Qualcomm is the biggest chip supplier right now in the Android smartphone market, in part because its Snapdragon CPU became very popular thanks to the Nexus One and HTC’s phones back in 2010, and thanks to the fact that they are the biggest supplier for low-end smartphones as well. Add to that the fact that S4 supply can’t even satisfy demand this year, and you’ll realize that Qualcomm is in a pretty nice spot in the chip-making business right now.
Even though the S4 shortage is a nice problem to have because of the overwhelming demand, Qualcomm may consider making chips in the future in its own wafer fab because its partner TSMC can’t manufacture the chips fast enough. However, this doesn’t seem to be Qualcomm’s main priority right now:
It’s not something that’s high on our list of things that we want to do. But I wouldn’t rule it out completely,” the report quoted Jacobs as saying.
I’m sure Qualcomm is looking into this, though, and if they could actually have a competitive advantage over others by making its own chips, in the same way Intel has, the company would do it. If Qualcomm can’t achieve that, then it’s probably not worth the effort, and you need pretty big investments to adapt and upgrade the fabs as you move to new node processes, not to mention that you need to be big enough so it’s worth having your own wafer fab.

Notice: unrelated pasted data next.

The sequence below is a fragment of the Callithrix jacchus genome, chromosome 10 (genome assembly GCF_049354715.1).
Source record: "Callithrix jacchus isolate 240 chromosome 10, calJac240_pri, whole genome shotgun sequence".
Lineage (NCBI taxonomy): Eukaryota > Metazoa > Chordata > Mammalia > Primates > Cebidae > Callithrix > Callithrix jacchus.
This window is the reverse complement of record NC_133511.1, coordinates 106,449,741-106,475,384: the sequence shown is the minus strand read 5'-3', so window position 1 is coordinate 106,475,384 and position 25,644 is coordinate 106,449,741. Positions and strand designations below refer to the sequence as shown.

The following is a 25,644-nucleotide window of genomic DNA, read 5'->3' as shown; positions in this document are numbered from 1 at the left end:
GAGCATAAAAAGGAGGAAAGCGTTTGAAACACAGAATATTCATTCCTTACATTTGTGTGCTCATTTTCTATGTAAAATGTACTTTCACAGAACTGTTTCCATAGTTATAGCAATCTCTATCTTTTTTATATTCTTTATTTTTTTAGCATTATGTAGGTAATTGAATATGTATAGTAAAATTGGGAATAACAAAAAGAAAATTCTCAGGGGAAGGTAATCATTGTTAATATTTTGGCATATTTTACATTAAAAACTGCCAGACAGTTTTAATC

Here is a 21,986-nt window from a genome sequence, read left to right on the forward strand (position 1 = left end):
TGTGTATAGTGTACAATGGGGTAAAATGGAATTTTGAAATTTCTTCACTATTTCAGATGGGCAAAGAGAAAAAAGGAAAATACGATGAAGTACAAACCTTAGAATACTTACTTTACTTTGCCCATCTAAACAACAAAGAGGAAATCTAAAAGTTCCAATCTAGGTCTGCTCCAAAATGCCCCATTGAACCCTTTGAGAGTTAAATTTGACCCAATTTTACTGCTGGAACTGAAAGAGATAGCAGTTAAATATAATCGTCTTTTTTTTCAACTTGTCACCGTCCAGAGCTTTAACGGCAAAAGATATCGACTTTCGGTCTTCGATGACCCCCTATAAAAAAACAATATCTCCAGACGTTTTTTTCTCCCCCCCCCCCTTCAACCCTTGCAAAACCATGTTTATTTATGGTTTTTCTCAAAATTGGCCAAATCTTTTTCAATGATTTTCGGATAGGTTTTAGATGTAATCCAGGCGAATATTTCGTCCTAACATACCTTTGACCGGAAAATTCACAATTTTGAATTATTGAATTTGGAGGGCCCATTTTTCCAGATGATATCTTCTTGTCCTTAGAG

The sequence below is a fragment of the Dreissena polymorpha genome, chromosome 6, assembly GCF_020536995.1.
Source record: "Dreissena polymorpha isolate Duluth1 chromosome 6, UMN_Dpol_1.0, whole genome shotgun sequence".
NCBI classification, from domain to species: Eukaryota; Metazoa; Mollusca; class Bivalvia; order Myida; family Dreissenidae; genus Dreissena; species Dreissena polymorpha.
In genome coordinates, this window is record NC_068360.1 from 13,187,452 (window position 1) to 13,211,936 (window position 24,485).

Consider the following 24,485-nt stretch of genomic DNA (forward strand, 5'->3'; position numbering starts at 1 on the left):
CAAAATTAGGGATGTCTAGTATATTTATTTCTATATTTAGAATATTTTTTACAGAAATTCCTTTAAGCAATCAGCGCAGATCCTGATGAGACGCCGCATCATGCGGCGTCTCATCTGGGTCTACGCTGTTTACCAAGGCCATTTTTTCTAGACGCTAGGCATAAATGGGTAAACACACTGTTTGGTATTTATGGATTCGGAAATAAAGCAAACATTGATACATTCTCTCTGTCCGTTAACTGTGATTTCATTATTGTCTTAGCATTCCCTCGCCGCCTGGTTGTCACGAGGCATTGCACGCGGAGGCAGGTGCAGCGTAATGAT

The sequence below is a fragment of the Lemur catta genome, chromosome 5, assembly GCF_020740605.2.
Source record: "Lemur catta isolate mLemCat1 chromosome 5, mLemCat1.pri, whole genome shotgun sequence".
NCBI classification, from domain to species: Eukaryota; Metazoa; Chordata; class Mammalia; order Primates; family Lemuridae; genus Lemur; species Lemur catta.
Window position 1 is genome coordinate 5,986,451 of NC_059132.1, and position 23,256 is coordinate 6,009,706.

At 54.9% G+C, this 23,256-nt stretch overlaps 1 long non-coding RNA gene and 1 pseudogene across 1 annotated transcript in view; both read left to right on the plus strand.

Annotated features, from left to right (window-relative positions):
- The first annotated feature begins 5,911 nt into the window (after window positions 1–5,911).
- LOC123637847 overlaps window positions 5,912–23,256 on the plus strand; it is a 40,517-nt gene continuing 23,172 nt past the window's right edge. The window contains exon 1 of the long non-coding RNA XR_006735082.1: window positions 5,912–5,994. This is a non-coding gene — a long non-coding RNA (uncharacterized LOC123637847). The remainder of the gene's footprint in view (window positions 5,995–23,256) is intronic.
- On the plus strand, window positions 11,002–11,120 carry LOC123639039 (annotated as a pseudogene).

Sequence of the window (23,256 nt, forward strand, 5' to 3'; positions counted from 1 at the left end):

Qualcomm should be big enough for that, just like Intel and Samsung are, but is the company confident it will hold that spot in the future, as ARM chip competition intensifies? Cortex A15 chips are coming out soon, so it remains to be seen what kind of impact those will have on Qualcomm’s S4 processors.
In the meantime, Qualcomm has also approached Samsung to manufacture its chips, probably as a consequence of the shortage of S4 chips from TSMC. Intel has also been suggested as a possible foundry for Qualcomm. But to me that seems a lot less likely than Samsung making Qualcomm’s chips.
Even though Samsung and Qualcomm are competitors, they are also partners in other ways – Samsung is using Qualcomm chips in some of its own phones. On the other hand, I very much doubt Intel is going to manufacture ARM chips anytime soon, unless Apple agrees to let them do it for them, which is also pretty unlikely. I also see Qualcomm wanting to become a bigger rival to Intel, by trying to encroach on their territory in the desktop space, so I don’t see Intel and Qualcomm partnering in any way anytime soon.